A Mediterranean native, a rosemary plant (Rosmarinus officinalis) will grace an outdoor herb garden in U.S. Department of Agriculture plant hardiness zones 7 through 9, but you can also grow it in a pot and bring it indoors for winter in cooler climates. Although easy to grow, this fragrant herb is susceptible to several plant diseases, including powdery mildew. Several natural, homemade spray solutions help get rid of powdery mildew disease on a rosemary.
About Powdery Mildew
Powdery mildew infections typically start out as small, dusty, white spots that enlarge to cover entire plant surfaces with a white to light gray, powdery coating. Once covered, the affected leaves can't photosynthesize efficiently and the plant may experience stunted growth and reduced vigor. Affected foliage sometimes turns yellow, curls, dies and falls from the plant prematurely.
The white powder is a mass of tiny fungal spores, which spread via wind gusts to other plants. Unlike other fungal pathogens, powdery mildew spores require dry plant surfaces to germinate and grow -- standing water kills the spores. Powdery mildew disease thrives during humid weather when cool nights follow warm days. Temperatures falling between 60 and 80 degrees Fahrenheit create the ideal environment for the fungus to infect.
One of the best ways to treat rosemary powdery mildew is to prevent it from taking hold in the first place by giving the plant the care it needs. Powdery mildew fungi thrive in shady areas with moderate temperatures, while extreme heat and sunshine can kill them. A rosemary grows best in a warm area that receives at least six hours of sunlight every day. If you overwinter a rosemary indoors, find a drafty, sunny spot in a room with temperatures that consistently hover around 60 F.
Crowded, humid conditions promote powdery mildew development. Increase air circulation around plants by leaving enough space around them that they won't touch when mature, generally about 2 to 3 feet apart. For indoor plants, set a small fan to blow gently on the foliage for three or four hours every day to increase airflow. When watering rosemary, wet the foliage to help rinse the fungal spores from the leaves.
Compost tea solutions have antifungal properties that will kick powdery mildew fungi to the curb. Commercial compost tea kits exist, but you can easily make your own. Combine 1 part mature compost with 5 or 6 parts water. Finished compost containing a little manure seems to work most effectively. Let the solution sit for seven to 14 days before you strain it and slowly add water until the solution reaches the color of brewed tea. Spray the final solution on your plants every 14 days throughout the growing season.
A baking soda solution can help protect plants from powdery mildew pathogens as well as get rid of existing fungi. Baking soda works by changing the pH levels of leaf surfaces so they are inhospitable to the fungi. Mix 1 1/2 tablespoons of baking soda and 3 tablespoons of lightweight horticultural oil in 1 gallon of water. Treat plants once a week, taking care to thoroughly coat the tops and undersides of leaves. Although effective, the solution can leave behind a powdery, white film that looks a lot like the disease itself. In addition, some plants are sensitive to the solution, so test it on a small section of leaves first. If the solution doesn't cause any damage after 24 hours, treat the entire rosemary plant.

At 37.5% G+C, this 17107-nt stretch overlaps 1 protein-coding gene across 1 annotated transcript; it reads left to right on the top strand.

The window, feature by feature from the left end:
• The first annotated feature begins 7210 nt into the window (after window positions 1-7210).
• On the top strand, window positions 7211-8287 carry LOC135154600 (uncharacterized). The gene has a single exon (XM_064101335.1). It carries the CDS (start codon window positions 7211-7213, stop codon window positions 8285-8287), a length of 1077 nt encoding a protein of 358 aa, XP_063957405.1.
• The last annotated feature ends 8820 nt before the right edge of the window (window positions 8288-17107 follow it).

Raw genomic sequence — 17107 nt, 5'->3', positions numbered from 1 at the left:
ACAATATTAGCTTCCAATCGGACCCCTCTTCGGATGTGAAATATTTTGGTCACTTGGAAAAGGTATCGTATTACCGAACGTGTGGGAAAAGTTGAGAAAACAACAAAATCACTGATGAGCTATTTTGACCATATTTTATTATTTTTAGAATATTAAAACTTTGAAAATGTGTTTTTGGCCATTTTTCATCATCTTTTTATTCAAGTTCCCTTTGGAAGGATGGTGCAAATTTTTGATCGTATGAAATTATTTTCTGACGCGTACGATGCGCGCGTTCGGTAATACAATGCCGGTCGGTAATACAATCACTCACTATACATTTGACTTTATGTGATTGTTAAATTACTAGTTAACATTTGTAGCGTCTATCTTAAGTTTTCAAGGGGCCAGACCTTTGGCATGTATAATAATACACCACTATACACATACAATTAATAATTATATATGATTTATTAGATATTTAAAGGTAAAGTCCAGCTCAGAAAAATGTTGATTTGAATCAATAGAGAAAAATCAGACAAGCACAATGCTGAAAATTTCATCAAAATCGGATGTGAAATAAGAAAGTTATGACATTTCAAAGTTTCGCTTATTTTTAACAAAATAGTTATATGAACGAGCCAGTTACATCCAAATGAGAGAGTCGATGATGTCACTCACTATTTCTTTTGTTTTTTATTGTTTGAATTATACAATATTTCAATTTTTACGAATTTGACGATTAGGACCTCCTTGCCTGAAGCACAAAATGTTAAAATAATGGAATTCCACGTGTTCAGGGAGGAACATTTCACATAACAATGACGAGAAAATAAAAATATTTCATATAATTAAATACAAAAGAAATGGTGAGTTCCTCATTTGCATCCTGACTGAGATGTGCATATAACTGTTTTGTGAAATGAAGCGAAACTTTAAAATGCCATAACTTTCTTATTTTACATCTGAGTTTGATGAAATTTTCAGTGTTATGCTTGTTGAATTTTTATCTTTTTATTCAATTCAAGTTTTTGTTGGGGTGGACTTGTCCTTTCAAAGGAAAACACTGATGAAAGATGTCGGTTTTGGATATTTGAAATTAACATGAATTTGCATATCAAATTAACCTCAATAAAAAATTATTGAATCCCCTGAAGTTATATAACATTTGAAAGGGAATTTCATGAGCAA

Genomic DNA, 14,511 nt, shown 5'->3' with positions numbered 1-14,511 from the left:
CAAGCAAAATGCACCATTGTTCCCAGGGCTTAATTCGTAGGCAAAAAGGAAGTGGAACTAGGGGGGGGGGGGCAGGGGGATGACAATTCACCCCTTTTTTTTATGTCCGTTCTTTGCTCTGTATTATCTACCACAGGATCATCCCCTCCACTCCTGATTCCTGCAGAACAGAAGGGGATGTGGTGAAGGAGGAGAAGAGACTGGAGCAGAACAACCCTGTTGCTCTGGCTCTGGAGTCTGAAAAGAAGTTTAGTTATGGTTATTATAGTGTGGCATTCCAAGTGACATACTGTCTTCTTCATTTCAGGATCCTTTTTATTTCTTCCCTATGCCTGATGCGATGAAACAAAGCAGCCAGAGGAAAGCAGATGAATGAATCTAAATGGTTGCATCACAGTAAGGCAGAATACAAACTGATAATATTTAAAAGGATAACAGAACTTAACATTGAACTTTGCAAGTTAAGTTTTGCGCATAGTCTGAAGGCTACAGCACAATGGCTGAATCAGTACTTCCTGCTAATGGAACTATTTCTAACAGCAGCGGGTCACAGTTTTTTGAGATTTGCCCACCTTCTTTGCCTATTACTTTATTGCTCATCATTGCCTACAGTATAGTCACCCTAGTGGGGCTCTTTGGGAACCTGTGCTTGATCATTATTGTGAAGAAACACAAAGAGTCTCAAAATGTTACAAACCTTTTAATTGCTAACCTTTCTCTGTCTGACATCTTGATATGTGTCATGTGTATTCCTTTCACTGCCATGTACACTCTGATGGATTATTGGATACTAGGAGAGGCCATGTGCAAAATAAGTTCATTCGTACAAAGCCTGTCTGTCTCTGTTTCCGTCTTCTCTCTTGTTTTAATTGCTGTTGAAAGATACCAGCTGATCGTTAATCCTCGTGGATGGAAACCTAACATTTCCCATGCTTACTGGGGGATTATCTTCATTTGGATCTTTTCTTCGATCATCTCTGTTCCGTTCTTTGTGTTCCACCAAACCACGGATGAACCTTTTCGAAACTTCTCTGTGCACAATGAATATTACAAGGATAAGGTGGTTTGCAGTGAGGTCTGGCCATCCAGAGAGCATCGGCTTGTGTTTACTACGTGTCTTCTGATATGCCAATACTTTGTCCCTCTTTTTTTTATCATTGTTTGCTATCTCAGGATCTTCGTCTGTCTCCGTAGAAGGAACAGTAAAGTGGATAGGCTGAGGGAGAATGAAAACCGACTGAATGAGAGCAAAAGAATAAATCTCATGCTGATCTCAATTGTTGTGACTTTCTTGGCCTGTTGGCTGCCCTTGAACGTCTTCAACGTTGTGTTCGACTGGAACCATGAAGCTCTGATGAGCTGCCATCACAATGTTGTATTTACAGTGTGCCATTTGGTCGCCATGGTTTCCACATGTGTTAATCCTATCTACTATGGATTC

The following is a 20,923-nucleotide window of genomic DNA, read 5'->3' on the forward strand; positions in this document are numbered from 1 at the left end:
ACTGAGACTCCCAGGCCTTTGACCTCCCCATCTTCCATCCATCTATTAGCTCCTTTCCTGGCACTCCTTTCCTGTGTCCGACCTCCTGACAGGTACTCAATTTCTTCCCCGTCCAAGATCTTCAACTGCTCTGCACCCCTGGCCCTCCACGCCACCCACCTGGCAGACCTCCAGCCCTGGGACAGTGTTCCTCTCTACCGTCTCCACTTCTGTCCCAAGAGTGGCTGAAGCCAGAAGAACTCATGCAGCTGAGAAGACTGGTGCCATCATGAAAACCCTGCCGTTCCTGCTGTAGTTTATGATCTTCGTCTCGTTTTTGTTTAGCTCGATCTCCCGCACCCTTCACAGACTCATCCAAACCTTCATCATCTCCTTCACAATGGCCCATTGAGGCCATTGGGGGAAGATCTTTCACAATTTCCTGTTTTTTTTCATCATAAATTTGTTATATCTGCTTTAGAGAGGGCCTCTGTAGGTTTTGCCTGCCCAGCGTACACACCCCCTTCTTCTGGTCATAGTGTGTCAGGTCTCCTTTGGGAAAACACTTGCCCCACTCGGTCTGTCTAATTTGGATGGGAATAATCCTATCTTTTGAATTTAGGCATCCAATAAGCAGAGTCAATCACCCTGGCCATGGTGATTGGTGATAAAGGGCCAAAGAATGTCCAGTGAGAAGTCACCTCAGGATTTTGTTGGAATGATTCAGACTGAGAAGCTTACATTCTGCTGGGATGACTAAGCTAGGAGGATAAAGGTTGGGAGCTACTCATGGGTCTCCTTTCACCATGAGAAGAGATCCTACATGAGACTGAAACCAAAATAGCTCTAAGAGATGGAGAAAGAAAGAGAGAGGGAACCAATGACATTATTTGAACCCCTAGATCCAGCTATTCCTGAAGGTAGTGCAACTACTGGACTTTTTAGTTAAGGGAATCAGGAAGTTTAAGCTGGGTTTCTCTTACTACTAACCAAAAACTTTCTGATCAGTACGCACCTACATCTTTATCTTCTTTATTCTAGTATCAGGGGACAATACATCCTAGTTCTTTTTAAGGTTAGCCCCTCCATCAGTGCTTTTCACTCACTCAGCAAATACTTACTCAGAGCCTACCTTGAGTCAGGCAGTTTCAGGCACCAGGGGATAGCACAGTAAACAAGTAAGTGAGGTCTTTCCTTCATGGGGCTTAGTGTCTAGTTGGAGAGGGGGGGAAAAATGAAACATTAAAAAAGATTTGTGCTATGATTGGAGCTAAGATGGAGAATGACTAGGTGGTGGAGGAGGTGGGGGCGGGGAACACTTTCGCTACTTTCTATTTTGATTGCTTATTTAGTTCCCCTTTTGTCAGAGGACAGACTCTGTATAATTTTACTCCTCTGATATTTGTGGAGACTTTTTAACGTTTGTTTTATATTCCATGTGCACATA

Spraying neem oil solutions on a rosemary plant with a moderate to heavy infection helps eradicate powdery mildew and prevent fungal development. Mix 2 1/2 tablespoon of neem oil and 1 gallon of water in a small spray bottle. Coat the tops and undersides of leaves until they glisten with moisture. Repeat applications every seven to 14 days until the disease symptoms disappear. Avoid spraying plants with neem oil when temperatures reach higher than 90 F or to rosemary plants suffering from water stress.
As soon as you spot patches of powdery mildew on a rosemary plant, spray the affected foliage with a milk solution. Mix 1 part milk with 5 parts water, pour it into a clean spray bottle and squirt the foliage once a week until the disease disappears. The amino acids or the salts in the milk act as a fungicide that wipes out powdery mildew pathogens, but it works best if your plants is placed in bright sun for the treatment. You can use any type of milk, but skim milk is less likely to cause a sour-milk odor.
Although natural powdery mildew treatments aren't generally toxic to people or animals, any solution can irritate your skin or eyes with direct contact. Reduce your risk of exposure by wearing protective eyewear, waterproof gloves, a face mask, long sleeves, pants and shoes with socks when mixing and spraying fungicidal solutions.
- The National Gardening Association: Powdery Mildew on Rosemary
- Fine Gardening: Rosemary Outdoors and In
- Missouri Botanical Garden: Powdery Mildew -- Indoors
- GrowVeg.com: The Worst Enemies of Rosemary
- Texas A&M AgriLife Extension: Easy Gardening -- Rosemary
- University of Wisconsin Extension: Introduction to Houseplants
- Growing for Market: Home Remedies for Powdery Mildew
- UC Statewide IPM Online: Powdery Mildew on Ornamentals
- University of Vermont: Rosmarinus
- Missouri Botanical Garden: Powdery Mildew -- Outdoors
- Missouri Botanical Garden: Rosmarinus Officinalis
Growing up in a family full of landscapers and carpenters, Amber Kelsey learned all about home and garden topics through osmosis. Her articles in The Green Girl's Guide and Altar demonstrate her eco-friendly nature, and she uses organic practices in her various gardens. Kelsey holds master's degrees in English writing and cultural anthropology.